• Forks: These reveal the number of copies of the project repository to introduce enhancements if possible.
  • Releases: These denote, at some instances the level of contribution to the designated project.

We will embark on this journey with the general-purpose libraries and look on those considered more sensible:


PyPDF4 is a pure-Python library for PDF processing, built on top of PyPDF2 and capable of:

  • Extracting PDF information (title, author, …).
  • Splitting and merging documents page by page.
  • Cropping pages.
  • Combining multiple pages into a single page.
  • Encrypting and decrypting a PDF file.

By virtue of being a Pure-Python library, it is able to run on any Python platform without any dependencies. Moreover, it allows PDF manipulation in memory by leveraging the StringIO objects instead of the file streams. Therefore, it is mainly useful for websites that manage or manipulate PDFs.

PyPDF4 in summary:

# Stars # Forks # Releases Latest Release Latest Release Date Languages
224 970 11 1.27.0 07/08/2018 Python: 100%

PyPDF2 in summary:

# Stars # Forks # Releases Latest Release Latest Release Date Languages
3800 970 10 1.26.0 18/05/2016 Python: 99.8% / Shell: 0.2%


ReportLab is a robust open-source engine for creating complex, data-driven PDF documents.

ReportLab comes with two versions: open-source ReportLab, and commercial ReportLab PLUS.

ReportLab is free, open-source, and written in Python. This ubiquitous package sees 50,000+ downloads per month, and was chosen to harness the print and export features for Wikipedia.

To respond to real-world reporting needs, mainly those of large institutions, the ReportLab Toolkit has evolved throughout the years. The library has three major layers:

  • A page layout engine that constructs documents from elements such as paragraphs, fonts, tables, headlines, and vector graphics.
  • A charts and widgets library for building data graphics.
  • A graphics canvas API that portrays PDF pages.

Derived from the ReportLab open-source Toolkit, the commercial product ReportLab PLUS emerged. It is capable of generating PDF documents at a higher speed, and allows the usage of the smart XML-based language RML. ReportLab PLUS offers substantial enhancements over the ReportLab.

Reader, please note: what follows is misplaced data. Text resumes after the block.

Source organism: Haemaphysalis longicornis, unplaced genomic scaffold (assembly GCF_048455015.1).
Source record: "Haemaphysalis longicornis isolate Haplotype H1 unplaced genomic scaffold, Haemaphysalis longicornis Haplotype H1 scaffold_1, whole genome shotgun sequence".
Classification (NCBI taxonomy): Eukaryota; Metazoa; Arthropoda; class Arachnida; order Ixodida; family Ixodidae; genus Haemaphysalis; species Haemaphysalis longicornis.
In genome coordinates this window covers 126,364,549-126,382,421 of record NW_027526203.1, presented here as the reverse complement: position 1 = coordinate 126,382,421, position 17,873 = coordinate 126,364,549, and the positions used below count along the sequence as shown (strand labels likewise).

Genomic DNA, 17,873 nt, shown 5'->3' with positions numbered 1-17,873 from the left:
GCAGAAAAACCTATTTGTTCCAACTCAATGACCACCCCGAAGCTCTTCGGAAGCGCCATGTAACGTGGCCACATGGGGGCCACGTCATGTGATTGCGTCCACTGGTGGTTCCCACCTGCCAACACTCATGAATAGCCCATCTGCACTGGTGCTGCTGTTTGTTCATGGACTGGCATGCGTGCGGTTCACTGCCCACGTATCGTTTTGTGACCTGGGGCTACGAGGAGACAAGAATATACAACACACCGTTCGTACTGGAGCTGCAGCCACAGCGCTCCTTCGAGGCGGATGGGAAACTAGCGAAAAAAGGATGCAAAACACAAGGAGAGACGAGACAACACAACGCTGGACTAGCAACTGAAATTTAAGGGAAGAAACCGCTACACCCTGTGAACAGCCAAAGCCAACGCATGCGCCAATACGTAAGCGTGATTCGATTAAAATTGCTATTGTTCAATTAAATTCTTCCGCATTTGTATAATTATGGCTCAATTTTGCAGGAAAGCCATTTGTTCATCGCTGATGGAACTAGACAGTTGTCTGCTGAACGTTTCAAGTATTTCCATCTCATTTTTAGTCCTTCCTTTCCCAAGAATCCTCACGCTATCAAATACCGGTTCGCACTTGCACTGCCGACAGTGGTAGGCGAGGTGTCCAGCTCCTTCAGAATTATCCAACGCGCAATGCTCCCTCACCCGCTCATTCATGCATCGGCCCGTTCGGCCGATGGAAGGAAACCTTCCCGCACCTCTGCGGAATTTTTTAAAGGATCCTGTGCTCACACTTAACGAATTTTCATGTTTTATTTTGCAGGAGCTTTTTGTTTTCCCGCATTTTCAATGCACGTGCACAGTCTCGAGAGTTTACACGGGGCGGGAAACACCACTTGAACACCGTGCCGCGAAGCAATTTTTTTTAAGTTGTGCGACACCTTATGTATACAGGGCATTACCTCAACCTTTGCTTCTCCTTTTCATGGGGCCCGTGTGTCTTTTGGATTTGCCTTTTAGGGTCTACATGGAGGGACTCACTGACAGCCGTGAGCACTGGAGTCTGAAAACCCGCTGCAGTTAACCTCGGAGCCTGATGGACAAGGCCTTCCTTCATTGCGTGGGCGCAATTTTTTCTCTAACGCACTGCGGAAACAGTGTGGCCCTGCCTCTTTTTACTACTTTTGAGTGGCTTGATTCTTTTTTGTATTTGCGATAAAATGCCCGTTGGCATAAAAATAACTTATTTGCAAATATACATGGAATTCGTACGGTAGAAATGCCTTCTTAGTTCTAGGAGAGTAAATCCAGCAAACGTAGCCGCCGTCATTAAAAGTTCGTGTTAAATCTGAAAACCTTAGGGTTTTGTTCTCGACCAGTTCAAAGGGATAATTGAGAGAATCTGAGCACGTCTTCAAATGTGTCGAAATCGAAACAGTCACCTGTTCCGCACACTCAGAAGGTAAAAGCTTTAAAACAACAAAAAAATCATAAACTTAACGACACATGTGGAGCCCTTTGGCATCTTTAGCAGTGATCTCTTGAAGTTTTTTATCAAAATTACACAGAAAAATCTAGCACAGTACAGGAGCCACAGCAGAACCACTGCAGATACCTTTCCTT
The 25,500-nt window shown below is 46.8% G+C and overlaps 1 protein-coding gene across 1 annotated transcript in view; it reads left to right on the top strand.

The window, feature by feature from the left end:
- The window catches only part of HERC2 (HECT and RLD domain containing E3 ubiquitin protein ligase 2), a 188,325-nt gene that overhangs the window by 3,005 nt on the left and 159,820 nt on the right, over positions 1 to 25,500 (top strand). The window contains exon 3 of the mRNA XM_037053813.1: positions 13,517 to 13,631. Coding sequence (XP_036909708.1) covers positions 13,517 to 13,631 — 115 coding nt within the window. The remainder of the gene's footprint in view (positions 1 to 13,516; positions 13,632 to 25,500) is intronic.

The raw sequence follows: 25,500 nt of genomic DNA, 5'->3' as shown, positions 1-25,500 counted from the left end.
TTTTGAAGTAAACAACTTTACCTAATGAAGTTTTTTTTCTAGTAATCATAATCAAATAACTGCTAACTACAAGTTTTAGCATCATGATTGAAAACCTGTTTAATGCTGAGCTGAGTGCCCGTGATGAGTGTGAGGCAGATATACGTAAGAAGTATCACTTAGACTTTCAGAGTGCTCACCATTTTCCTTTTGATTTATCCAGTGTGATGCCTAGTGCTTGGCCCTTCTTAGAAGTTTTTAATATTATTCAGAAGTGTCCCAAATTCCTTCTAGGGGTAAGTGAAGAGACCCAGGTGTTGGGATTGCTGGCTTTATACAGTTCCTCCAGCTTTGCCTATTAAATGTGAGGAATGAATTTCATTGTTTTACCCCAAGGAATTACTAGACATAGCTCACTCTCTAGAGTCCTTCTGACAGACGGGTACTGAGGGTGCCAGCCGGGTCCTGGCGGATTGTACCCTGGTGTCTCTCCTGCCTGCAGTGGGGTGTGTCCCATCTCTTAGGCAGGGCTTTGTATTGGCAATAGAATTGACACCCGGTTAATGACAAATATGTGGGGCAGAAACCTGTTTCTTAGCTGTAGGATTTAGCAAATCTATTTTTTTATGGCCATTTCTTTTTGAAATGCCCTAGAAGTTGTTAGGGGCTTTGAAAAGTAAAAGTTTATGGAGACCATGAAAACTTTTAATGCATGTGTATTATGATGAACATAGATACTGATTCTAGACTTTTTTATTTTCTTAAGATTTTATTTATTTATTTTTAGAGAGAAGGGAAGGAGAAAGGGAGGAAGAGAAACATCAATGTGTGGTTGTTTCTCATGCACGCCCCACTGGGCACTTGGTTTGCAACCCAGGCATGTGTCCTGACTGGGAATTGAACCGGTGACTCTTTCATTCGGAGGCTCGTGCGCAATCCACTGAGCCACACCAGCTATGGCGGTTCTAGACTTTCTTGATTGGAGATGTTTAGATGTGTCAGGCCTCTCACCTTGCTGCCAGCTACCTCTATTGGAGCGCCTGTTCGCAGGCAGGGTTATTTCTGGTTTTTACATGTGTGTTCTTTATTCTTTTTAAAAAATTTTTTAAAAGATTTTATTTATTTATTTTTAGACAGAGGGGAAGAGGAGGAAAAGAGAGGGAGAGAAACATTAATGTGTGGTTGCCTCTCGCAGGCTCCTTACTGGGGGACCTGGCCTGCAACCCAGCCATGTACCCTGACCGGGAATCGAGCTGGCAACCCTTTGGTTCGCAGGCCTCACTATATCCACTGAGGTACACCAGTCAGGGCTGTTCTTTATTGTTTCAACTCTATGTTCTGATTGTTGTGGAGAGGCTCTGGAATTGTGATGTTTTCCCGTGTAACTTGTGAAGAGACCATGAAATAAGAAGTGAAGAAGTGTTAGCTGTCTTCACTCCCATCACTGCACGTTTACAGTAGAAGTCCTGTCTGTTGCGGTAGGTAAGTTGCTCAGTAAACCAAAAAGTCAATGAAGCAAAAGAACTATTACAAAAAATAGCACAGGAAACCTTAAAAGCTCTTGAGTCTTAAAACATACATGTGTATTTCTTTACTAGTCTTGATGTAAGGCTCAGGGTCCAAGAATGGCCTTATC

ReportLab in summary:

# Releases Latest Release Latest Release Date
62 3.6.1 06/08/2021

Most prominently, Wikipedia uses ReportLab to generate its PDF exports.

ReportLab comes up with an advanced mode called PLATYPUS (Page Layout and Typography Using Scripts), which enables the creation of dynamic layouts based on templates at the document and page level.

ReportLab Plus’s distinctive features are:

  • A specific language for building templates.
  • The ability to incorporate vector graphics.

It is worth noting that the Report Markup Language (RML) is based on an XML dialect and used for building templates.


PyMuPDF is a wrapper for the MuPDF library, a lightweight viewer for the PDF, XPS, and e-book.

MuPDF is distinguished by its performance and superior rendering quality, and it is supported by Artifex Software, Inc.

MuPDF grants access to files of various types like PDF, XPS, OpenXPS, CBZ, EPUB, and FB2 (e-books) formats.

PyMuPDF allows a plethora of features when dealing with PDF documents, which include:

  • Accessing the PDF document metadata, links, and bookmarks.
  • Rendering the document pages in raster formats, like PNG, or the vector formats, like SVG.
  • Extracting text and images and searching for text.
  • Converting the document pages to other formats.
  • Remodeling a document in a way that supports double-sided printing, embedding logos, or watermarks.
  • Decrypting a PDF document.

PyMuPDF in summary: